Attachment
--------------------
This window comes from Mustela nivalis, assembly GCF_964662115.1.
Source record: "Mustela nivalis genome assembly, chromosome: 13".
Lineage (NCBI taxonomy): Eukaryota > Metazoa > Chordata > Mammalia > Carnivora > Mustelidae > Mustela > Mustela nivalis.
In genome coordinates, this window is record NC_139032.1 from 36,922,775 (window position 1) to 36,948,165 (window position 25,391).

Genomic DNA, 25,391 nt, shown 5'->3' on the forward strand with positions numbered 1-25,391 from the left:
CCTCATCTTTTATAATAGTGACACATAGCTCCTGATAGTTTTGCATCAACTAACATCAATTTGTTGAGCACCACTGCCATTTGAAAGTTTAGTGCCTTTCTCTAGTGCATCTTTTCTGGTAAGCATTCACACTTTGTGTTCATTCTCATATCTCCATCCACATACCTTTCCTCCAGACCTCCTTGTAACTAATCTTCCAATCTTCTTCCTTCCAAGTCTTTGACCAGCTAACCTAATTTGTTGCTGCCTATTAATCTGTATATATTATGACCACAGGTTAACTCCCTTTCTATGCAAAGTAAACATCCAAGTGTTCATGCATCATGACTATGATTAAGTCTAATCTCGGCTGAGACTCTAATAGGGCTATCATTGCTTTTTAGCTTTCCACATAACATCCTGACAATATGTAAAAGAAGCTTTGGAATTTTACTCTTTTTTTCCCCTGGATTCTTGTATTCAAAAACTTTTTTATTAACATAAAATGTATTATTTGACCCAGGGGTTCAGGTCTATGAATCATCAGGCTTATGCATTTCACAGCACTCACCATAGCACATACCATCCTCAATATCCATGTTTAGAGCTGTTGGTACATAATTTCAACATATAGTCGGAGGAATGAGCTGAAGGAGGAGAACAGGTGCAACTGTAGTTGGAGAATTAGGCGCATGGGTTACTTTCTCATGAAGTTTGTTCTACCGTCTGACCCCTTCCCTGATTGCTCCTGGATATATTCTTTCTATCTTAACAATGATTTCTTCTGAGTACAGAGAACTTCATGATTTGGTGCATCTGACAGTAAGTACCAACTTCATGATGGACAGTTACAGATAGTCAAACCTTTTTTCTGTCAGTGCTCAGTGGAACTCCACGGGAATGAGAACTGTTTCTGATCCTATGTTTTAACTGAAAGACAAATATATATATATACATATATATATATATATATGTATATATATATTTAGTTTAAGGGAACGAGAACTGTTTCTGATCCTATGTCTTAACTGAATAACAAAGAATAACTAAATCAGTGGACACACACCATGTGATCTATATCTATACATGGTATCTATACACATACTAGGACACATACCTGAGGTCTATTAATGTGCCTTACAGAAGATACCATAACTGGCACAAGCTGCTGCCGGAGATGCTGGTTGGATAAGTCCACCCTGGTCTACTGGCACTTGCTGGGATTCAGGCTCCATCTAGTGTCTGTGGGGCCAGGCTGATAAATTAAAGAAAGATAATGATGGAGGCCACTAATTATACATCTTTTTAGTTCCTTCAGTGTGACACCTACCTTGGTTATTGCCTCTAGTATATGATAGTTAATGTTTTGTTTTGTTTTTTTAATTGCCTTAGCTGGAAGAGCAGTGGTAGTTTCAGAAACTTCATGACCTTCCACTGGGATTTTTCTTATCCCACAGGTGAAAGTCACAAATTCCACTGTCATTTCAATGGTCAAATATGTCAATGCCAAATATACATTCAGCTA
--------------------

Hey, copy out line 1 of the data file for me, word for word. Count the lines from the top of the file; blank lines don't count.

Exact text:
This window comes from Mustela nivalis, assembly GCF_964662115.1.